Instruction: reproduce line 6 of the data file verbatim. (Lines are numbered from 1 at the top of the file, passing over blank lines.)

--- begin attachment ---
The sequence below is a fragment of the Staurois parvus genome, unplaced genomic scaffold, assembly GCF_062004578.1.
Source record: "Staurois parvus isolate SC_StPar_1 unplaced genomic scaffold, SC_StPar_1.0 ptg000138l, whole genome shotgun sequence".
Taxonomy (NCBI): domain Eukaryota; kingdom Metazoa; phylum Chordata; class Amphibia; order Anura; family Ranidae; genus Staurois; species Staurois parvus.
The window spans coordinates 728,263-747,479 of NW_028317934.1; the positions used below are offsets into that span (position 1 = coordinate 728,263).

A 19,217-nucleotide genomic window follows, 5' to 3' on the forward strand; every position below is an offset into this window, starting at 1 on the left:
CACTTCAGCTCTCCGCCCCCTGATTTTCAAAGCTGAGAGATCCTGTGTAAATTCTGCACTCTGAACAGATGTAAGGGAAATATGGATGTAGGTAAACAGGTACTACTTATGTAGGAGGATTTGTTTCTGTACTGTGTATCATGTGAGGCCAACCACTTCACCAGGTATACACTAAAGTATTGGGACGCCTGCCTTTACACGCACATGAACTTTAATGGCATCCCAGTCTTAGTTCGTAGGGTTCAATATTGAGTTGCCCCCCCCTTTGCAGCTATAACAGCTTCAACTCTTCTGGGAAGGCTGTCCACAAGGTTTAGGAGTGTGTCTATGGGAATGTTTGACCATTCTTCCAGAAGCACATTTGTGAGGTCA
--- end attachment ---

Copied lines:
CACTTCAGCTCTCCGCCCCCTGATTTTCAAAGCTGAGAGATCCTGTGTAAATTCTGCACTCTGAACAGATGTAAGGGAAATATGGATGTAGGTAAACAGGTACTACTTATGTAGGAGGATTTGTTTCTGTACTGTGTATCATGTGAGGCCAACCACTTCACCAGGTATACACTAAAGTATTGGGACGCCTGCCTTTACACGCACATGAACTTTAATGGCATCCCAGTCTTAGTTCGTAGGGTTCAATATTGAGTTGCCCCCCCCTTTGCAGCTATAACAGCTTCAACTCTTCTGGGAAGGCTGTCCACAAGGTTTAGGAGTGTGTCTATGGGAATGTTTGACCATTCTTCCAGAAGCACATTTGTGAGGTCA